As a parent, it is important to learn the baby language milestones that your child will experience as they grow. The milestones that you will be introduced to in this guide have been established based on numerous tests conducted on a large number of babies. It is important that you remember that each child develops speech at their own rate. While many children will experience these milestones as expected by medical professionals, not all children will learn at the same pace. However, it is a good idea to at least be aware of the most common milestones so that you know what is to come and will know when to seek assistance. Here, you will be introduced to several baby language milestones.
Speech Development: Birth to Three Months
Communication is more than just talking. It also includes the ability to hear and understand the things that are being said. From the time that a child is born to three months of age, there are many baby language milestones that are experienced. It is quite common for a baby to make noises that display that they are experiencing pleasure. The sounds may include "cooing", for example. In addition to this, the child will cry when they need their needs met. Many children will learn to recognize the voices of those around them during this early stage of life. In some cases, smiling is even observed on a child. When the baby hears noises, they may suck their pacifiers or bottles more quickly or more slowly. In addition to this, they may even become startled at certain noises.
Four to Six Months of Age
When a baby reaches four to six months of age, you will notice that they start to move their eyes when they hear a sound. They will actually make an attempt to look toward the sound. You may also hear them make sounds as if they are babbling. Many parents notice that their children will respond to changes that occur with the voice – such as tone changes. When a child this age experiences emotions such as pleasure, and even annoyance, they will begin to verbally express it. When music is played or when the television is on, many babies will respond to the sounds. It is at this stage of life that many children will pay attention to noises that are emitted from the toys that they play with.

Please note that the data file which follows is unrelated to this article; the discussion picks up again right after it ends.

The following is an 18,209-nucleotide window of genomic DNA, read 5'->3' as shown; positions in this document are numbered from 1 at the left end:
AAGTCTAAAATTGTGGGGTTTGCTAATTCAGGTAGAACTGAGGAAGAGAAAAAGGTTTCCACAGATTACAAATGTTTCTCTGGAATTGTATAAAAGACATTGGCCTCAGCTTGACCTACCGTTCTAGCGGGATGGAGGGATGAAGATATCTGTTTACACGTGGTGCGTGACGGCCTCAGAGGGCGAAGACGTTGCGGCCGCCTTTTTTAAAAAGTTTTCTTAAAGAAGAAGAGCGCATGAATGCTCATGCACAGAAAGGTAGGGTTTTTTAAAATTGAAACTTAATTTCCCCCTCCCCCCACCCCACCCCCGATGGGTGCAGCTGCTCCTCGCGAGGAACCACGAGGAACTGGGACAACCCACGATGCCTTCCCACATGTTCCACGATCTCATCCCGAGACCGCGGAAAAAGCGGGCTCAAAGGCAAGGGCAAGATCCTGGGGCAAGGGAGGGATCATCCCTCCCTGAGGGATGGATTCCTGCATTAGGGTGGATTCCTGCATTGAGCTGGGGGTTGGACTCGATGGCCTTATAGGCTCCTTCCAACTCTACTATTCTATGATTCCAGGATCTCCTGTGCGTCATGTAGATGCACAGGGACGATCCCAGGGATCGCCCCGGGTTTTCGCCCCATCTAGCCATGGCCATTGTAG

Seven Months to One Year of Age
When a baby reaches the age of seven months to one year of age, they will start to engage in games of communication such as "Peek-A-Boo". The babbling sounds that they make will start to sound more like clusters of letters put together rather than just individual letter sounds. Many children will actually make an attempt to talk at this point in their lives. They may say simple words like "Da Da" and maybe even a phrase like "Bye Bye". Children will typically start to associate words with objects such as "Cup", "Toy" , and so on. In addition to this, it is also common for children to respond to the requests that are made of them. You may be able to say "Bring me your cup" and they will do so successfully.
One to Two Years of Age
At one to two years of age, a child will begin to point to objects that they are familiar with. They may even point to objects in an inquisitive manner. Babies are this age will also start to ask questions. When asked about the different areas on their body, they are able to point to them. Many will follow commands that are simple in nature. In addition to this, they are usually able to put more than one word together. At this stage in life, children will also listen to stories, rhymes, and even songs.
As mentioned before, this is simply an estimation of baby language milestones. While many children may be right on target and possibly even ahead of the game, there are many children that will appear to reach these milestones much after the targeted age frame. It is important to understand that this is typically normal. However, if you feel that your child is not experiencing the baby language milestones as appropriate, it is important to discuss your concerns with a pediatrician. They will be able to arrange for special testing to determine if there are speech, auditory, and/or developmental delays.